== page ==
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Hi, my name is Tasha and I was diagnosed with SLE over three years ago after the birth of my second child. I am currently 33 weeks pregnant and have been suffering for the past 6 months with severe headaches. I have been hospitalized several times and have had lumbar punctures and steroid treatment to deal with the headaches. They have decreased in severity but I still have headache everyday.
Now my ob/gyn and neurologist are trying to convince me to have a caeserean rather than natural labor to avoid risks related to increased intracranial hypertension. My MRI's have all been normal but the lumbar puncture did show elevated pressure and I am having problems with my eyes due to the increased pressure. I am wondering if anyone reading this post has experienced similar problems during pregnancy and can advise me regarding their labor and delivery.
 

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Hi Tasha,

Congratulations on your pregnacy. You have a hard choice on your hands. I have 4 children and only managed to avoid c-section by the skin of my teeth.

Have you asked your ob/gyn and neurologists what the percentages (odds are) are of incurring problems. Sometimes its much clearer if they can tell you in % (percentage) terms what the risks are. Have you consulted an eye specialist regarding the pressures in your eyes - perhaps his opinion would be useful to!

What about having an epidural, then if labour still stresses your body then the c-section if required. I know an epidural helped me get through labour with high blood pressure along with syntanox (I think this speeds up labour) without c-section. My longest labour luckily was only 7.5 hours and shortest 2.5 hours.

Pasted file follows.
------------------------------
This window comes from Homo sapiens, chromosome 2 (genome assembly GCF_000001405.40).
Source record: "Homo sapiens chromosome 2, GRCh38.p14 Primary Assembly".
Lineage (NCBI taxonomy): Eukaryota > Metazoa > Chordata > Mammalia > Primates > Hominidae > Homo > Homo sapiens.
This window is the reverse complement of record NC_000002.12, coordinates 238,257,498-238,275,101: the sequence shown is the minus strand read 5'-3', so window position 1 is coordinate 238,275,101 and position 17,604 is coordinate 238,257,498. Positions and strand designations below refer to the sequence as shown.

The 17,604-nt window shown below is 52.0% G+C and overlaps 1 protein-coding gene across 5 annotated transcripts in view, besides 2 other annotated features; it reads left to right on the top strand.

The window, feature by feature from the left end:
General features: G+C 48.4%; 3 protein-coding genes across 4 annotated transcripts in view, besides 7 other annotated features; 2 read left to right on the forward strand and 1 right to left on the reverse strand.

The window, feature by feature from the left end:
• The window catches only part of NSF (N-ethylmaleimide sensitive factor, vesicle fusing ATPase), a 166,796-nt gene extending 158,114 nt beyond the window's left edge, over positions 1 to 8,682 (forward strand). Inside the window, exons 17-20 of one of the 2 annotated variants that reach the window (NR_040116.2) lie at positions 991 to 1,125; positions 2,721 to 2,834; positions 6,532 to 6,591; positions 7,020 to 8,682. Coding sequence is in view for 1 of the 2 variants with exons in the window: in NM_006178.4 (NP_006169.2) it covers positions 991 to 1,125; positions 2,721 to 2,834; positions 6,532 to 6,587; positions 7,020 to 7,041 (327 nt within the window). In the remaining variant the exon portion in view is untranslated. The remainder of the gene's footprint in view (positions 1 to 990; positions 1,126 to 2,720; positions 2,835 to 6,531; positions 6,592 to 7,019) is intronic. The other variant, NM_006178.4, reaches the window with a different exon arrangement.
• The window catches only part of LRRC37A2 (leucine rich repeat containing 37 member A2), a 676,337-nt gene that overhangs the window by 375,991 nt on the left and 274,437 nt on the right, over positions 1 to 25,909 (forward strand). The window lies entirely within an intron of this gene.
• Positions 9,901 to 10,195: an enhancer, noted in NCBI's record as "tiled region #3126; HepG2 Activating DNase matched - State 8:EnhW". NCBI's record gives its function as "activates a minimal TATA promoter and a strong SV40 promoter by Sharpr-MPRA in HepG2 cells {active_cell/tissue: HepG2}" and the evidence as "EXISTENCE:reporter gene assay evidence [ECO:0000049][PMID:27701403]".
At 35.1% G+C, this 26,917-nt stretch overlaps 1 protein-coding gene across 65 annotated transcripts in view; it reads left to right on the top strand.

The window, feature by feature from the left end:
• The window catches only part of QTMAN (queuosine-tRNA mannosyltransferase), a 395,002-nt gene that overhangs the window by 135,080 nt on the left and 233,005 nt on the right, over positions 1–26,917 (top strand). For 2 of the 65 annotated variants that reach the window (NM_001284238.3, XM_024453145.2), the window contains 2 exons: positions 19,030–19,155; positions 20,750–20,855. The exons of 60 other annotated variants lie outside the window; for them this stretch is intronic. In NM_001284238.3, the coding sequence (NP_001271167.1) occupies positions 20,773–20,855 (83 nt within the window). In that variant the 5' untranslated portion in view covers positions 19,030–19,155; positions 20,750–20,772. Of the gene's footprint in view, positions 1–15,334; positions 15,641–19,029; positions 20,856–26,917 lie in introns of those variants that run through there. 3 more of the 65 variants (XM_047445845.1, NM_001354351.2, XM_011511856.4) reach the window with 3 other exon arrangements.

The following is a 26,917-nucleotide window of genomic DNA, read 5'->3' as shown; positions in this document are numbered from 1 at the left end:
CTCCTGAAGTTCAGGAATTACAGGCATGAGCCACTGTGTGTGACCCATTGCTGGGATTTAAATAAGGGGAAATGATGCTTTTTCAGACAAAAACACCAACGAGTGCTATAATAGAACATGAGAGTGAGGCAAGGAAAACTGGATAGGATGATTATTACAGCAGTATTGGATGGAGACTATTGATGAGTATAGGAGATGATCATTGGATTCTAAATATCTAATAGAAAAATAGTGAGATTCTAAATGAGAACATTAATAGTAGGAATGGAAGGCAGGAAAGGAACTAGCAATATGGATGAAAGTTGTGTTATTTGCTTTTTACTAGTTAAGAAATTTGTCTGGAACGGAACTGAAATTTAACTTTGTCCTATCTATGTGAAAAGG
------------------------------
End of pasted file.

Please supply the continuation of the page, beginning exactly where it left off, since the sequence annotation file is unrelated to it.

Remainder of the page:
Perhaps you can suggest epidural to see what their reaction is! Obviously you have to be cautious whatever descision is, but for peace of mind you need to be in control and comfortable with that choice, but still respect the specialist concerns.

Have you a partner or family to help you decide - I hope you do!

Take care, try not to worry and let us know how you get on!

Love

Lesley
 

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I have no experience with this, but can give you a link to a website that has a little information on it at least. It sounds like babies have been delivered vaginally in women with this condition. I think you will need to take a wait and see attitude towards this, and hopefully your doctor will too. If your vision is impaired/at risk significantly when the time for delivery approaches, then I'd follow your doctors recommendation if it were me.

Here is the link (you may want to review the whole site as well!):

http://groups.msn.com/pseudotumorcerebri/articlespage1.msnw

Good luck & congratulations & Welcome to our site :)
 

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Hi Tas,

I know nothing at all about this condition in pregnancy and labour but thought this article might be helpful to you:

From Medscape General Medicine

MedGenMed Ob/Gyn & Women's Health